When Dave and I barged the Midi Canal in France we started our journey In Toulouse. I made Dave eat cassoulet for dinner on our first night so that he could compare the one made in Castelnaudary. Cassoulet is a dish traditional to the Languedoc-Roussillon region in southern France. No one is quite sure where cassoulet originates, but the two towns of Toulouse and Castelnaudary both claim it as their own. Dave had cassoulet again in Castelnaudary and for a third time when we returned to Toulouse at the end of our trip. This was not a dish I was going to try as at that stage of my life I would not have considered myself a bean eater. In the south of France the dish is served with way more beans than meat. On our last day in Toulouse we purchased a huge tin of of cassoulet and we served it for friends when we got back from our holiday. When Jo set this month’s I Made It challenge I decided that I would make the dish with fewer beans than is traditional. I was going to make it with chicken, as duck is so expensive but I changed my mind when I saw duck leg quarters at my local Food Lovers Market. It is a labour of love that I would do again as my cassoulet was extremely hearty.
Would you go on a barge holiday?
for the duck confit
- 330 g duck fat
- 2 duck leg quarters
for the cassoulet
- 500 msl chicken stock
- 1 large onion, peeled and cut into quarters
- 2 large carrots, cut into thirds
- 70 g bacon, chopped
- Salt and freshly ground black pepper to season
- 15 mls olive oil
- 2 Toulouse sausages
- 2 clvoes garlic, peeled and sliced
- 15 mls tomato paste
- 240 g tinned white beans (net weight)
for the duck confit
- Melt the duck fat in a sauté pan over a low heat
- Place the leg quarters into the melted fat skin side down and cook on the lowest setting for 30 minutes
- Turn over and cook for another hour
- Turn over and cook for another 30 minutes
- Remove from the fat and set aside
for the cassoulet
- Place the chicken stock into a large casserole dish
- Add the onion, carrots and bacon
- Season and bring to the boil
- Reduce the heat, cover and simmer for an hour
- Preheat the oven to 150°Celsius
- Heat the olive oil in a large frying pan
- Fry the duck until browned
- Remove and set aside, and then brown the sausage
- Remove and set aside and add the garlic to the pan
- Sauté for a minute
- Deglaze the pan with the tomato paste
- Add the beans to the frying pan and mix in with the tomato paste and garlic
- Now place all of the ingredients into the broth and adjust the seasoning
- Cook for 2 hours
- Place one duck leg quarter and one sausage into 2 bowls
- Use a slotted spoon to remove the beans
- Serve with the reduced broth
Click on the links for conversions and notes.
What I blogged:
- one year ago – Interview with Angeliqueca Roux
- two years ago – Clemengold and Cranberry Cake
- three years ago – Chilli Oil
Bloggers who took part this month:
Cupcakes and Couscous
37 thoughts on “Cassoulet”
This sounds fantastic Tandy! I bet it would also be nice and hearty with chicken.
Have a happy week ahead.
🙂 Mandy xo
I am so sure it would work just as well with chicken 🙂
Oh yum! That looks absolutely mouthwatering! I want a big plate of it! 🙂
Thanks Anne, a big plate is a necessity 🙂
You’ve made it look so easy! When I saw the challenge and did some research I got scared off by the list of ingredients and the days of preparation! I will definitely give your version a try 🙂 Xx
Let me know what you think once you have made it!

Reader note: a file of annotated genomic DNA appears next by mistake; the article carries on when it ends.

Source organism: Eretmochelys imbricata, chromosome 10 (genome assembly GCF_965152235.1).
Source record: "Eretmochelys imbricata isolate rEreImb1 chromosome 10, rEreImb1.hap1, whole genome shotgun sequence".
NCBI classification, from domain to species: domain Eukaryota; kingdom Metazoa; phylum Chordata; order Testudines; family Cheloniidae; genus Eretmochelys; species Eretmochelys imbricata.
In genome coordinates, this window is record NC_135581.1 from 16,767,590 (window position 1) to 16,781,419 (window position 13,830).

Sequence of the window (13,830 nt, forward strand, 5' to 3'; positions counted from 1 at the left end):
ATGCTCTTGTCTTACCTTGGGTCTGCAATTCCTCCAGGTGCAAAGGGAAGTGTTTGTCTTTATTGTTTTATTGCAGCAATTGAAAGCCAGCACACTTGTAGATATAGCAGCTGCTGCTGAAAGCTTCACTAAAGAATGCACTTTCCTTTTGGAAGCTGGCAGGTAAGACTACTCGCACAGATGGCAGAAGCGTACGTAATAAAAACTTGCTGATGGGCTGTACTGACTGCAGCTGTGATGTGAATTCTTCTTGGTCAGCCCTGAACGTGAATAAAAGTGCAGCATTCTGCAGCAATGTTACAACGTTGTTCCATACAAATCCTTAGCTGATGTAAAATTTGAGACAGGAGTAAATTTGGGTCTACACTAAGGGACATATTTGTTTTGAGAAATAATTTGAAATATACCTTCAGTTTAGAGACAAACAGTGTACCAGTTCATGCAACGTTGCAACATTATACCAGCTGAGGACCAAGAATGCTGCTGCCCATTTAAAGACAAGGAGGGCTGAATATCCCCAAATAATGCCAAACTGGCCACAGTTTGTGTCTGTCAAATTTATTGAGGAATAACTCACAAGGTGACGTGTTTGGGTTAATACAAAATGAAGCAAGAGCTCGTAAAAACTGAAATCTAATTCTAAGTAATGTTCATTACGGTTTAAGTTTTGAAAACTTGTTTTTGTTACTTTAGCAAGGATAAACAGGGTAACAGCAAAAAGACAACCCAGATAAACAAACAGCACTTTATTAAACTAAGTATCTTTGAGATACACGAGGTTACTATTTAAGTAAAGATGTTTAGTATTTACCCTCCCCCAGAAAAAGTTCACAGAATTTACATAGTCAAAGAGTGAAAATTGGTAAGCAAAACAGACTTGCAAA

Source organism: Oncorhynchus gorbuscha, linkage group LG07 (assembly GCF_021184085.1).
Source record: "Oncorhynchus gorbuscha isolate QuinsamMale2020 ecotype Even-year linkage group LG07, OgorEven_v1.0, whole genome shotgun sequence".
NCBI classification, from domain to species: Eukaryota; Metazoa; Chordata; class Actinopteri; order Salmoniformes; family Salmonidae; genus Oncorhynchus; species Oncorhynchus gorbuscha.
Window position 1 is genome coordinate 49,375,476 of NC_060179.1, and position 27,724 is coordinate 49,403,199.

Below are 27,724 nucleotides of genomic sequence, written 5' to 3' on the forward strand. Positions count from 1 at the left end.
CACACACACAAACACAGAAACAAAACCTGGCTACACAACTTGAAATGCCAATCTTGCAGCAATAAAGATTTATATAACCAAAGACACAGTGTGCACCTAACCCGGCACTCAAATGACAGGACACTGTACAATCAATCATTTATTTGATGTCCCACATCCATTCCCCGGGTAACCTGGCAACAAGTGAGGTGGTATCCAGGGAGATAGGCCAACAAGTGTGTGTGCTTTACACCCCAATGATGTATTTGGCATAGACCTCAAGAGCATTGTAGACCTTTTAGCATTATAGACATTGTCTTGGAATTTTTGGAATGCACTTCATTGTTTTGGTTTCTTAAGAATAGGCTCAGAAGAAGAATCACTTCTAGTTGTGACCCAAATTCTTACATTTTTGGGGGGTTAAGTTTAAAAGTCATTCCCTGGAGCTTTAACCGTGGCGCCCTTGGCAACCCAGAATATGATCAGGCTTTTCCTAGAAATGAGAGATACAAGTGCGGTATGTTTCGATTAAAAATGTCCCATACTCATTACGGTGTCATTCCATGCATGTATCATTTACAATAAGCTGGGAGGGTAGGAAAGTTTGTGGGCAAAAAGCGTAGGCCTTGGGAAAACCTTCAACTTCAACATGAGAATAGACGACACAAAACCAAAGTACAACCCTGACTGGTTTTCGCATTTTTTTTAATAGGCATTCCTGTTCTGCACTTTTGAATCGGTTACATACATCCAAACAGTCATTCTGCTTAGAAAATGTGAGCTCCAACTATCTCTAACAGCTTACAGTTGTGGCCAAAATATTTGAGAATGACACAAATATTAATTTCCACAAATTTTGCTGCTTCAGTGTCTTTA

I cheat and make an ‘easy cassoulet’ without the duck confit. I’m sure yours is a lot nicer but mine is good for a quick supper too. Really feeling very hungry now 🙂
I think the cheat version is as good Sally!
I would love to go on a barge holiday down the European rivers… althou I would settle for a cassoulet. I love beans! 🙂
I have learnt to love beans as well Julie 🙂
Great job Tandy. It looks lovely. I have made it with chicken in the past but I am a big bean eater.
I am sure I will do a version of this again Tammy 🙂
I absolutely adore cassoulet but have only ever eaten it tinned from France (which is excellent) or in France – the last time was a few years ago in Carcassone. I think now I need to give it a go myself and yes, I’d love to go on a barge holiday…we could even take the pups 🙂
The pups would love it! There were so many dogs along the canal when we went 🙂
I’ve made a vegetarian cassoulet before – not very traditional, but extremely tasty 😉
That sounds fantastic Rachel!
Love cassoulet, I can never get enough of it. I only tend to have it in France as my partner is vegetarian, but I do bring back the odd can of duck confit for times when I need my fix! I love your recipe Tandy, but would add more beans 🙂
Thanks for the visit Claire, I think more beans are going to have to be in order for the next time I make it 🙂
hmmmm just trying to leave a comment, 2nd attempt and fingers crossed….
Your other comment is there – they are held in moderation so that I can make sure to reply to each and every one 🙂
Sounds traditional, I’ve never heard of it but it looks super delicious 🙂
Choc Chip Uru
Thank you Uru 🙂
So.. which cassoulet did Dave love most, Tandy?? I bet yours, in the end, nothing beats homemade dishes prepared with love!! xx
HI Barbara, I think he liked the second one he had in Toulouse the most. He told me mine did not have enough beans 😉
I’m not a bean eater either but I have always been intrigued by the idea of cassoulet. I’ll have to try out your delicious looking version and see if it converts me 😉
At least my version does not have a lot of beans! Let me know what you think if you try it 🙂
MMMM,…a lovely recipe that I love to savour too,….Thanks,..now,..I am salivating. ☺️
Glad you like it Sophie 🙂
A wonderful hearty dish. I little bit of work but looks so delicious!
Thank you, it was worth the effort 🙂
Absolutely amazing recipe. I want to this try with chicken too!